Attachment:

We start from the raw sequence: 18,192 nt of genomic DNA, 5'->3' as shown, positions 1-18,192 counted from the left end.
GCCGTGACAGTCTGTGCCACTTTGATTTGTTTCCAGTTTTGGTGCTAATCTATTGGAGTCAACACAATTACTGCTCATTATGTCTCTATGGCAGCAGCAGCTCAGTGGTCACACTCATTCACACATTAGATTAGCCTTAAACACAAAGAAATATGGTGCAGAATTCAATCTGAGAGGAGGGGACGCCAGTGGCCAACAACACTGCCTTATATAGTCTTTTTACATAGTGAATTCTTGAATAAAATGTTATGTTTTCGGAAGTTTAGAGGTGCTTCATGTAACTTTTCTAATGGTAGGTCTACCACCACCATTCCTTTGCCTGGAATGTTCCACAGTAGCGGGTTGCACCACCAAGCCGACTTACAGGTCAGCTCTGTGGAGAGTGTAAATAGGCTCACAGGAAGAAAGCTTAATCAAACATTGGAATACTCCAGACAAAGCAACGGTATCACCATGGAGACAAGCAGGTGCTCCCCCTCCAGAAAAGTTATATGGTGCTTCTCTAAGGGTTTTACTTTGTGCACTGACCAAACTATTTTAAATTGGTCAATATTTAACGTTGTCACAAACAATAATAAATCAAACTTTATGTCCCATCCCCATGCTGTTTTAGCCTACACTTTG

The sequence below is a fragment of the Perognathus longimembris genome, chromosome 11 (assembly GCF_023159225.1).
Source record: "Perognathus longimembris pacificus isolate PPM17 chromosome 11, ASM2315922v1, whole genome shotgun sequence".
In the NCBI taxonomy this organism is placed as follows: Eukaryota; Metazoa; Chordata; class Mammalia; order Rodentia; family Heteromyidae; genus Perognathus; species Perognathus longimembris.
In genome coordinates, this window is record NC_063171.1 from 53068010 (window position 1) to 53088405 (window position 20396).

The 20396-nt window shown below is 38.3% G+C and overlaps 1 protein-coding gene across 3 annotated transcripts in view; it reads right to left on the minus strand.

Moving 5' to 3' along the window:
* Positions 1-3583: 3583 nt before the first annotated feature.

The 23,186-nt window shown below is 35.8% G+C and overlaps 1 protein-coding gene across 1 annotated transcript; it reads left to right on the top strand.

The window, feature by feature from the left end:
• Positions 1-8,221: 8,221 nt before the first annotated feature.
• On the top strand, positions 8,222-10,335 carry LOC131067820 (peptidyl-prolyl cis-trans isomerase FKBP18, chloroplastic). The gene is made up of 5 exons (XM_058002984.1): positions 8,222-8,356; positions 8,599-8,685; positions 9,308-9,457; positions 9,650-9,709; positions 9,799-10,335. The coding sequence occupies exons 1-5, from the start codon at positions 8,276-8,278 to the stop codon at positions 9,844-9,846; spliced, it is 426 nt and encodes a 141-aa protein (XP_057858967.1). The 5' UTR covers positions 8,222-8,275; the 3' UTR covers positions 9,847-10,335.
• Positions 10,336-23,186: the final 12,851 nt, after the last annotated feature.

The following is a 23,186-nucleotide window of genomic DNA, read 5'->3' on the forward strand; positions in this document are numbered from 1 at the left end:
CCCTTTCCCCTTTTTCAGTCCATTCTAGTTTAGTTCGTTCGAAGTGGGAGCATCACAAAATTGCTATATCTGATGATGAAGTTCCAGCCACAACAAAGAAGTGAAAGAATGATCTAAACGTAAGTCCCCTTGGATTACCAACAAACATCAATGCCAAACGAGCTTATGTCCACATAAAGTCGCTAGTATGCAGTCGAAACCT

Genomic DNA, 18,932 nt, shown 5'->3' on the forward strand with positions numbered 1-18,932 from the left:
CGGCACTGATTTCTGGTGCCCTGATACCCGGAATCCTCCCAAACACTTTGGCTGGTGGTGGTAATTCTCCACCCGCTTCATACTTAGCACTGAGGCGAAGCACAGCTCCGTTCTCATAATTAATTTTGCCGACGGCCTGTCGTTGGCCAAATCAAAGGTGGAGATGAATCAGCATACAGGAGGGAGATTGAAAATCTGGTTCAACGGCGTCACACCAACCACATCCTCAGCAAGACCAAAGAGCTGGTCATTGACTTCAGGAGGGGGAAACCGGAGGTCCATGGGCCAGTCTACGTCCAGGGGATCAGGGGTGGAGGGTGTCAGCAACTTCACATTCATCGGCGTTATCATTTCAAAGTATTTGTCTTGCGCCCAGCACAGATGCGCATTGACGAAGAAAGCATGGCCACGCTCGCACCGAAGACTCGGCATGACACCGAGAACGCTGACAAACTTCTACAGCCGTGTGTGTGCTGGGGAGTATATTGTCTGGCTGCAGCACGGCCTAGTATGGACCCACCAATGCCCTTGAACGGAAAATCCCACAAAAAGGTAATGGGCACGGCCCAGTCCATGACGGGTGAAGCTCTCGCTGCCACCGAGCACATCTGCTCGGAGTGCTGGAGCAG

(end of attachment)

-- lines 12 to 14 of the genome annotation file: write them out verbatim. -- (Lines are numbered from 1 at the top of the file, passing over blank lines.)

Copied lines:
• Positions 1-8,221: 8,221 nt before the first annotated feature.
• On the top strand, positions 8,222-10,335 carry LOC131067820 (peptidyl-prolyl cis-trans isomerase FKBP18, chloroplastic). The gene is made up of 5 exons (XM_058002984.1): positions 8,222-8,356; positions 8,599-8,685; positions 9,308-9,457; positions 9,650-9,709; positions 9,799-10,335. The coding sequence occupies exons 1-5, from the start codon at positions 8,276-8,278 to the stop codon at positions 9,844-9,846; spliced, it is 426 nt and encodes a 141-aa protein (XP_057858967.1). The 5' UTR covers positions 8,222-8,275; the 3' UTR covers positions 9,847-10,335.
• Positions 10,336-23,186: the final 12,851 nt, after the last annotated feature.